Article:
21 Nov Autumn Statement Fails To Solve Fundamental UK Growth Problem
On the back of a sobering Autumn Statement last week, the CBI is arguing that while a deeper recession was averted, more needs to be done to improve the long-term growth potential of the UK.
Tony Danker, CBI Director-General, will argue that while fiscal credibility looks to have been restored, there are three imperatives to get the economy growing: Government must now become the great unlocker of private investment; Government must change economic rules to overcome political barriers and businesses must show even greater ingenuity than during Covid.
In the opening speech of the CBI Annual Conference 2022 in Birmingham – sponsored by Accenture and Hays – Tony will also highlight the very real grounds for optimism for our economic future, outlining the many reasons why firms should be looking to invest in UK plc.
Addressing the Conference in the opening plenary on Monday, Tony Danker, CBI Director-General, will say:
“We come together, once more in extraordinary times. Britain is in the middle of stagflation – hit with rocketing inflation and negative growth – for the first time many can remember. We know how to fight inflation. We know how to fight recession. But we don’t really know how to fight them together.
“The predictable reaction is to choose which ‘evil’ is worst. But that just leads to different kinds of problem. Ignore inflation to get growth going and we’ve seen what happens. Immediate trauma. Ignore growth to get inflation down? Prolonged pain. I reject the idea that you have to choose. I say you daren’t choose.
“Aggressively getting inflation down is the right thing to do, especially after the market response to the mini budget. Market stability is a precondition to growth. And I pay tribute to the Prime Minister and Chancellor for taking the tough choices needed to achieve that.
“But what about growth? The painful reality about growth is that it can’t be stimulated overnight. That’s what the mini budget got wrong. Across the board tax cuts. Immediate demand stimulus. Relying on the old British strength − consumption − at the expense of the perennial British weakness − investment − has given growth a bad name.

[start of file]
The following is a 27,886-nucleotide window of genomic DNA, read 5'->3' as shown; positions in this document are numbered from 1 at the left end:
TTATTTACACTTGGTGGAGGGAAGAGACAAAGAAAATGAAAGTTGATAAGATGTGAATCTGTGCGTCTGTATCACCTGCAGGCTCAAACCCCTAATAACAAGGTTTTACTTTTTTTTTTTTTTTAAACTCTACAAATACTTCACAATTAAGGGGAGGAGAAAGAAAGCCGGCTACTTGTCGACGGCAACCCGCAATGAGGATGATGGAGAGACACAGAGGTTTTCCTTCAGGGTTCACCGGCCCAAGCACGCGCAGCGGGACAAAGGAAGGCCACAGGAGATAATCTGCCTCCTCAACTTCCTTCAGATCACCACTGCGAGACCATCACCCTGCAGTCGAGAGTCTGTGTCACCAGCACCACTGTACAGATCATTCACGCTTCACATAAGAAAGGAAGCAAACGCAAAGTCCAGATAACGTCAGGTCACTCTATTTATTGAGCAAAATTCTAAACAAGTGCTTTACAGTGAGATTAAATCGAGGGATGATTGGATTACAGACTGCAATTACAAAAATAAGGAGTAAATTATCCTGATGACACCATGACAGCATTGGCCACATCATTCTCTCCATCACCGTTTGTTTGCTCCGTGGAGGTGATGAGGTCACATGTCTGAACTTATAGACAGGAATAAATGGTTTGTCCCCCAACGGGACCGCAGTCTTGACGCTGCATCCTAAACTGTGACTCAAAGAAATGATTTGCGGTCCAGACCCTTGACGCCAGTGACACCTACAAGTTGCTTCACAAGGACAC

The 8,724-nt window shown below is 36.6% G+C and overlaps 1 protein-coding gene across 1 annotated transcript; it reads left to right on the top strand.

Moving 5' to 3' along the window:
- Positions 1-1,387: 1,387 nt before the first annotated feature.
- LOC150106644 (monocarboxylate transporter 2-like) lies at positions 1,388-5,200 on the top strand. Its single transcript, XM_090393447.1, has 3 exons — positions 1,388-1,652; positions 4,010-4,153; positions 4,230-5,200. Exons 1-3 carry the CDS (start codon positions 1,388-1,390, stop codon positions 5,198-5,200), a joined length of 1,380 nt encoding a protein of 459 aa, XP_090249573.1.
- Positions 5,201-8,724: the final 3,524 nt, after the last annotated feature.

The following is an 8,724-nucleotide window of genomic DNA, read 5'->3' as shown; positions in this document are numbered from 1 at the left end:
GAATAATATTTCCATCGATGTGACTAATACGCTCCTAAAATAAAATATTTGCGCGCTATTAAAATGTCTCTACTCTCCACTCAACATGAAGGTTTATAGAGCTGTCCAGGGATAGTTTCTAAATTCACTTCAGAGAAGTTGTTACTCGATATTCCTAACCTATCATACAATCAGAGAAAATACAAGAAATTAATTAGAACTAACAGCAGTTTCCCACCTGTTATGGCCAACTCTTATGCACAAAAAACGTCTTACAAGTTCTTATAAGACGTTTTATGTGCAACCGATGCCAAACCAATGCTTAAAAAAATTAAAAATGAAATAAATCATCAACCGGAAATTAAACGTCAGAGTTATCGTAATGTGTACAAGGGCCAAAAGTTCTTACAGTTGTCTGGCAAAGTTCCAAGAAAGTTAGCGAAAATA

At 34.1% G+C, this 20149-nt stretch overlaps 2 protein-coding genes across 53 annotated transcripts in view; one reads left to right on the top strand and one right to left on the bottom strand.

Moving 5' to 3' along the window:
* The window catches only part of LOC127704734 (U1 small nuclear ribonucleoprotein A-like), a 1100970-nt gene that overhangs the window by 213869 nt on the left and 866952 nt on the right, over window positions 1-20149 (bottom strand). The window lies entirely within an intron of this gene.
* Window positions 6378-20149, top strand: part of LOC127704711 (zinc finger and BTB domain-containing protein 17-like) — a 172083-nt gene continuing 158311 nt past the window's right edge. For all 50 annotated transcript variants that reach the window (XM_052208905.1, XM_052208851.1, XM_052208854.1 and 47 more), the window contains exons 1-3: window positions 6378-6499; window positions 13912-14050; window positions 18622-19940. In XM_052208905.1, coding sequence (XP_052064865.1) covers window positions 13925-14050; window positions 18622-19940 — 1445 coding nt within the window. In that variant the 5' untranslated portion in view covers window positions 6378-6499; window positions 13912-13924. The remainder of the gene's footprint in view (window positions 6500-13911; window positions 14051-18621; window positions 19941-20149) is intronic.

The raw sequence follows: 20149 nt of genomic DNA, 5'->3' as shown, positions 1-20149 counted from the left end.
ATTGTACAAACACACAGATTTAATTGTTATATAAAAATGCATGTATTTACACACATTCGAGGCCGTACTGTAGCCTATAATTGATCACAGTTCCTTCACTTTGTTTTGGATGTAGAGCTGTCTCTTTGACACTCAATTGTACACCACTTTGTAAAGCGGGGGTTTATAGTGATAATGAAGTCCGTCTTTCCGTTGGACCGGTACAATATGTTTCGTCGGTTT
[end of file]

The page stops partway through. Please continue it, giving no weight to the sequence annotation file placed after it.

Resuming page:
“But growth is good. Growth is a precondition to a stable society. Without growth the NHS gets worse not better. People’s lives get worse not better. And we lack the resources we need to transform ourselves to a zero-carbon world.
“Yet Britain’s had 15 years of low growth and flatlining productivity. We can’t afford a repeat.
“To the Chancellor’s credit, he knows the importance of growth. And last week he made incredibly welcome announcements. First, on business rates relief – something we’ve been campaigning on repeatedly. And he’s staying the course on vital infrastructure, such as Sizewell C, HS2, East-West Rail and Northern Powerhouse Rail.
“But even with these, the OBR’s forecast has concluded that the Statement will not alter Britain’s trend growth of 1.7%. Trend growth is a statement of our true growth rate, without the variations of inflation. And not only has the OBR not changed its assessment of our trend growth since March, lower forecasts for investment and productivity are dragging this down. The only thing holding it up is higher hours worked, due to higher immigration.
“People are arguing against immigration but it’s the only thing that’s increased the potential growth of our economy since March.
“Remember that GDP is a simple multiplier of two things – people and their productivity. And it’s time to be honest: we don’t have the people we need nor do we have the productivity.
Identifying three imperatives to get the economy growing, Tony will say:
1. “We need government to be the “great unlocker of private sector investment”. You, Government, are the market mover. You direct the flow of traffic. The tax incentives you set determine where business invests. The risks you underwrite actually create new markets. If we have less public money to invest, then we need a Treasury obsessed with stimulating private sector investment.
“…The first choice is about the principles of business taxation. When Rishi told me he was announcing the super-deduction alongside the increase in corporation tax, the principle was clear. If you choose as a firm to invest less and make a bigger profit today, that is your choice. But you’ll pay more tax. If you choose to invest more in your long-term future, and that of the UK – you’ll pay less.
“Corporation tax rates will jump 6 points overnight in April – but now without the incentives – yet that principle should be staying the same. CBI analysis shows that a permanent full allowances regime alongside that jump – would unlock an extra £50bn in capital investment per year by the end of the decade. The Government should have taken this path.
“The second choice is government using its balance sheet to crowd in private sector investment. Not government picking winners, but government making markets.
“Take UK Offshore Wind. Private sector ingenuity, skills and money built the industry. But it took government to put in place the right finance models, like Contracts for Difference, and the right investment bodies – to help make this a highly investable market. And we can do it again – in hydrogen and Sustainable Aviation Fuel.